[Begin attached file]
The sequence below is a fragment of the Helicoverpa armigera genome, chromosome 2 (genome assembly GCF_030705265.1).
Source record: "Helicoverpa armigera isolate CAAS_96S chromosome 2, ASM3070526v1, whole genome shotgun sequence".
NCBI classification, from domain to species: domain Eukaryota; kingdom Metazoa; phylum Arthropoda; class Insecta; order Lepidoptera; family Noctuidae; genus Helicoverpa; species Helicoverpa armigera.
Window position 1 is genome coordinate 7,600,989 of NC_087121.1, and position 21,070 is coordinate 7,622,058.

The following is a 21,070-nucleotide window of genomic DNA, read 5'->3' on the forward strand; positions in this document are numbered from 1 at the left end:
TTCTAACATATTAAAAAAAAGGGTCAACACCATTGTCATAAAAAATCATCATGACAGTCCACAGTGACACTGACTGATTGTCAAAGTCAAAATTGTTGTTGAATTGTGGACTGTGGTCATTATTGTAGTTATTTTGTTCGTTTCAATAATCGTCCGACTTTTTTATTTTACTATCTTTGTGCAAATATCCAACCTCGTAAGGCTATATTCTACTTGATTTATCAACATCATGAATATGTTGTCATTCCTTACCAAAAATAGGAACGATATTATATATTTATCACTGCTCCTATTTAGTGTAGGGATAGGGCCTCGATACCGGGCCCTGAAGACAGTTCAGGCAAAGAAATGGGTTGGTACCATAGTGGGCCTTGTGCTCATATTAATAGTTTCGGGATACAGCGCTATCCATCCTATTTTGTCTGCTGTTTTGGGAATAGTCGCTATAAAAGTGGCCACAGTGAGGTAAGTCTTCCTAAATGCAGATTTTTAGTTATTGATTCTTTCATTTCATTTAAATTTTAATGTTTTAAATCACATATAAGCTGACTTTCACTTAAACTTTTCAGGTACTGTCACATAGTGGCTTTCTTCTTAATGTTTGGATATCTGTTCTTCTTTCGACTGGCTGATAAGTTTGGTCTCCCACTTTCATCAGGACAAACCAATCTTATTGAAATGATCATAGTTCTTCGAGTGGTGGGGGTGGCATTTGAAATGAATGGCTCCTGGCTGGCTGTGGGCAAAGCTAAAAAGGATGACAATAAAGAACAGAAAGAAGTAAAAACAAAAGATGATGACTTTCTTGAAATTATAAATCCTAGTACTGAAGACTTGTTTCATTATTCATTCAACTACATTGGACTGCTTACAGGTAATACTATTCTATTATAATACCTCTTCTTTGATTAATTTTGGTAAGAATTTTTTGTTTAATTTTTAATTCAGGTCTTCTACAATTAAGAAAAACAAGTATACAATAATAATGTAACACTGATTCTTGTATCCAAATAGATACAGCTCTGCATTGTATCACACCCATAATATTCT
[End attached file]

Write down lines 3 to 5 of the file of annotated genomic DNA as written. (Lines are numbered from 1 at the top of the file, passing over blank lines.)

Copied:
NCBI classification, from domain to species: domain Eukaryota; kingdom Metazoa; phylum Arthropoda; class Insecta; order Lepidoptera; family Noctuidae; genus Helicoverpa; species Helicoverpa armigera.
Window position 1 is genome coordinate 7,600,989 of NC_087121.1, and position 21,070 is coordinate 7,622,058.

The following is a 21,070-nucleotide window of genomic DNA, read 5'->3' on the forward strand; positions in this document are numbered from 1 at the left end: